Apart from increasing the risk of local recurrence, the remaining viable cancer cell nests can also result in pathological understaging, as was the case in this patient. The pathological T stage after chemoradiation therapy and local excision of rectal cancer determines the risk of local recurrence and lymph node involvement. It is the basis on which surgeons decide to either adopt an observational strategy or proceed with a salvage TME. Borschitz and Bujko reported that local excision of ypT0 rectal cancer is associated with a 0% local recurrence rate and a 5% risk of lymph node disease. YpT1 has a 2% local recurrence rate and an 8% risk of lymph node disease. Therefore, ypT0 and ypT1 are often seen as candidates for an observational strategy. On the other hand, ypT2 is associated with a 7% local recurrence rate and a 28% risk of lymph node disease. YpT3 is associated with a 21% local recurrence rate and a 55% risk of lymph node disease. Local excision of ypT2 or ypT3 rectal cancer is therefore usually followed by a salvage TME. It follows that an accurate pathological staging after local excision is of the utmost importance.
To avoid this kind of irradical resection, local recurrence, and pathological understaging after local excision of rectal cancer, it is imperative that all tissues that were primarily invaded by the rectal cancer are removed. The circumferential mucosal margins of the tumour should be marked by tattooing the edges of the tumour prior to the start of neoadjuvant chemoradiation therapy. The deep margins cannot be marked. This means that when the primary T stage was cT3, a complete resection of the mesorectal layer deep to the tattooed tumour area is mandatory. Moreover, the accuracy of preoperative assessment of the depth of invasion is limited. Therefore, mesorectal excision may also be advisable for cT2 rectal cancer. Although mesorectal excision by local techniques is not a standard procedure, it is feasible, both by TEM and other endoscopic techniques. It is important to realise that local excision of all tissues that were primarily invaded by rectal cancer is not feasible if the primary stage was T4. Moreover, local mesorectal excision does not result in an adequate lymphadenectomy.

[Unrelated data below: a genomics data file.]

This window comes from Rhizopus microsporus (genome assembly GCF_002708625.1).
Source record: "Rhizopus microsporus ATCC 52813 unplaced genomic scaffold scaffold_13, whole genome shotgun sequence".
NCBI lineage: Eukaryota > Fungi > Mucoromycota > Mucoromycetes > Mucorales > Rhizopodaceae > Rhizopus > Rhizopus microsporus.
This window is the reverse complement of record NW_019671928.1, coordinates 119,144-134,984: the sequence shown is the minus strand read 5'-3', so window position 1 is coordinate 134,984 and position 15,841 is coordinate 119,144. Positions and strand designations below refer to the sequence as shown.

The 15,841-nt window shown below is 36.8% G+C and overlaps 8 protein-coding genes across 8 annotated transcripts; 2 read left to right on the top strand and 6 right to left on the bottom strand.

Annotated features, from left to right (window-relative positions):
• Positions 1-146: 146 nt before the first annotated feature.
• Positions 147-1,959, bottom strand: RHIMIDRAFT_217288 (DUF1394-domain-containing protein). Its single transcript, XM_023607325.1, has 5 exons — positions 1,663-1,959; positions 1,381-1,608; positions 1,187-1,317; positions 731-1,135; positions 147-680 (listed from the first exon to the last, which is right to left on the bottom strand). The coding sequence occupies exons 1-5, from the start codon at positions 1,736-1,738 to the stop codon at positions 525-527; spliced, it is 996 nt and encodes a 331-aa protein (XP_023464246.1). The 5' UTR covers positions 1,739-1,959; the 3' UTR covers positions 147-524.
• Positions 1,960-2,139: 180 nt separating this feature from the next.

We agree that the results of local excision of rectal cancer after chemoradiation therapy are promising. However, the case we reported in this letter proves that an accurate pathological staging can only be achieved if all tissues that were primarily invaded by the tumour are excised. Therefore, circumferential margins of the tumour should be tattooed prior to chemoradiation therapy, and in patients with cT3 rectal cancer, a complete excision of the mesorectal tissue deep to the tumour area is mandatory. Patients with cT4 rectal cancer or lymph node-positive disease are not good candidates for local excision.